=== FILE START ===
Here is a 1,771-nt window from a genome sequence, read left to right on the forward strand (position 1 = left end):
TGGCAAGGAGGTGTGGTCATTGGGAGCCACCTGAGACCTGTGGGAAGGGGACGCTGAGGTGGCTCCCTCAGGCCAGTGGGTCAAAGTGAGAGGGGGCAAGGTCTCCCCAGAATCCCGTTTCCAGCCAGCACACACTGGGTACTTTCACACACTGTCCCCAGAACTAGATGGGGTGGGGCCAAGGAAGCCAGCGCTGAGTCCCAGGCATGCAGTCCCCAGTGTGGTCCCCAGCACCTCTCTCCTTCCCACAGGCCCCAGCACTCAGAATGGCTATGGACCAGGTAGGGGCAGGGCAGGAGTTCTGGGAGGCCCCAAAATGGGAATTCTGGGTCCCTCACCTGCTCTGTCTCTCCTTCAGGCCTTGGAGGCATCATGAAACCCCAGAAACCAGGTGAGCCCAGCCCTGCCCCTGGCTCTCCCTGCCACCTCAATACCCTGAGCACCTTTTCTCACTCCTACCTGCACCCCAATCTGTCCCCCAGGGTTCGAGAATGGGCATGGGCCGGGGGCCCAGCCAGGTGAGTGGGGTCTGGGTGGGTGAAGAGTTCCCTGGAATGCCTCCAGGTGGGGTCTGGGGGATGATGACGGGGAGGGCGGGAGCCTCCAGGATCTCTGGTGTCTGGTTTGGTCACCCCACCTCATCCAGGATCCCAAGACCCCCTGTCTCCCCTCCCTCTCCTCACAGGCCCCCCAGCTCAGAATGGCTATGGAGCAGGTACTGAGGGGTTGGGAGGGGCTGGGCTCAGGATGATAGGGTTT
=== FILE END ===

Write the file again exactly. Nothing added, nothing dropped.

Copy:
Here is a 1,771-nt window from a genome sequence, read left to right on the forward strand (position 1 = left end):
TGGCAAGGAGGTGTGGTCATTGGGAGCCACCTGAGACCTGTGGGAAGGGGACGCTGAGGTGGCTCCCTCAGGCCAGTGGGTCAAAGTGAGAGGGGGCAAGGTCTCCCCAGAATCCCGTTTCCAGCCAGCACACACTGGGTACTTTCACACACTGTCCCCAGAACTAGATGGGGTGGGGCCAAGGAAGCCAGCGCTGAGTCCCAGGCATGCAGTCCCCAGTGTGGTCCCCAGCACCTCTCTCCTTCCCACAGGCCCCAGCACTCAGAATGGCTATGGACCAGGTAGGGGCAGGGCAGGAGTTCTGGGAGGCCCCAAAATGGGAATTCTGGGTCCCTCACCTGCTCTGTCTCTCCTTCAGGCCTTGGAGGCATCATGAAACCCCAGAAACCAGGTGAGCCCAGCCCTGCCCCTGGCTCTCCCTGCCACCTCAATACCCTGAGCACCTTTTCTCACTCCTACCTGCACCCCAATCTGTCCCCCAGGGTTCGAGAATGGGCATGGGCCGGGGGCCCAGCCAGGTGAGTGGGGTCTGGGTGGGTGAAGAGTTCCCTGGAATGCCTCCAGGTGGGGTCTGGGGGATGATGACGGGGAGGGCGGGAGCCTCCAGGATCTCTGGTGTCTGGTTTGGTCACCCCACCTCATCCAGGATCCCAAGACCCCCTGTCTCCCCTCCCTCTCCTCACAGGCCCCCCAGCTCAGAATGGCTATGGAGCAGGTACTGAGGGGTTGGGAGGGGCTGGGCTCAGGATGATAGGGTTT